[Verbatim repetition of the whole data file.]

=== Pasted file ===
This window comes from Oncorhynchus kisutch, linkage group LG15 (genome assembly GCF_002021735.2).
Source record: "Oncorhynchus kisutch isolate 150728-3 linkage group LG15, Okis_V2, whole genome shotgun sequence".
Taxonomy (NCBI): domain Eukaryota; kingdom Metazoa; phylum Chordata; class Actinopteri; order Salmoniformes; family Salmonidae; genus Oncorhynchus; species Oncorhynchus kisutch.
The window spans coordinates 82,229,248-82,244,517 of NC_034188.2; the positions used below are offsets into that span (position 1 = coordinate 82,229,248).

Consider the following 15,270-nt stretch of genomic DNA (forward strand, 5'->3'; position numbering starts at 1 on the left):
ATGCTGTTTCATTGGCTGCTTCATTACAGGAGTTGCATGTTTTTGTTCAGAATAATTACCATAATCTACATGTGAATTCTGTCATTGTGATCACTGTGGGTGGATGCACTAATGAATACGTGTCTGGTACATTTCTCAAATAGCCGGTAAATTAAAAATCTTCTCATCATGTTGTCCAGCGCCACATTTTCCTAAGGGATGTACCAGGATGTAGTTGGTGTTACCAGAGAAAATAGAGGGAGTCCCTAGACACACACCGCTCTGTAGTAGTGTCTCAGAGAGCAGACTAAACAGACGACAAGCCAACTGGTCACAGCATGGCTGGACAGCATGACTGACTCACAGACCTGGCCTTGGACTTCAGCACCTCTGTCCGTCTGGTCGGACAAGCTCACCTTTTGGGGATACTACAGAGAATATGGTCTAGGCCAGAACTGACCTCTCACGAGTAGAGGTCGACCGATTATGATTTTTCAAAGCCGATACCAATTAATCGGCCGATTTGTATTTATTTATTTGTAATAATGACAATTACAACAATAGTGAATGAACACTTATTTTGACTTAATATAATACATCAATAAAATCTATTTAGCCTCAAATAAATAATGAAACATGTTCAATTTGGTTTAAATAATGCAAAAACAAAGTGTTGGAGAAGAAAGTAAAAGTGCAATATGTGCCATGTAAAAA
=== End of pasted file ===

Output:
This window comes from Oncorhynchus kisutch, linkage group LG15 (genome assembly GCF_002021735.2).
Source record: "Oncorhynchus kisutch isolate 150728-3 linkage group LG15, Okis_V2, whole genome shotgun sequence".
Taxonomy (NCBI): domain Eukaryota; kingdom Metazoa; phylum Chordata; class Actinopteri; order Salmoniformes; family Salmonidae; genus Oncorhynchus; species Oncorhynchus kisutch.
The window spans coordinates 82,229,248-82,244,517 of NC_034188.2; the positions used below are offsets into that span (position 1 = coordinate 82,229,248).

Consider the following 15,270-nt stretch of genomic DNA (forward strand, 5'->3'; position numbering starts at 1 on the left):
ATGCTGTTTCATTGGCTGCTTCATTACAGGAGTTGCATGTTTTTGTTCAGAATAATTACCATAATCTACATGTGAATTCTGTCATTGTGATCACTGTGGGTGGATGCACTAATGAATACGTGTCTGGTACATTTCTCAAATAGCCGGTAAATTAAAAATCTTCTCATCATGTTGTCCAGCGCCACATTTTCCTAAGGGATGTACCAGGATGTAGTTGGTGTTACCAGAGAAAATAGAGGGAGTCCCTAGACACACACCGCTCTGTAGTAGTGTCTCAGAGAGCAGACTAAACAGACGACAAGCCAACTGGTCACAGCATGGCTGGACAGCATGACTGACTCACAGACCTGGCCTTGGACTTCAGCACCTCTGTCCGTCTGGTCGGACAAGCTCACCTTTTGGGGATACTACAGAGAATATGGTCTAGGCCAGAACTGACCTCTCACGAGTAGAGGTCGACCGATTATGATTTTTCAAAGCCGATACCAATTAATCGGCCGATTTGTATTTATTTATTTGTAATAATGACAATTACAACAATAGTGAATGAACACTTATTTTGACTTAATATAATACATCAATAAAATCTATTTAGCCTCAAATAAATAATGAAACATGTTCAATTTGGTTTAAATAATGCAAAAACAAAGTGTTGGAGAAGAAAGTAAAAGTGCAATATGTGCCATGTAAAAA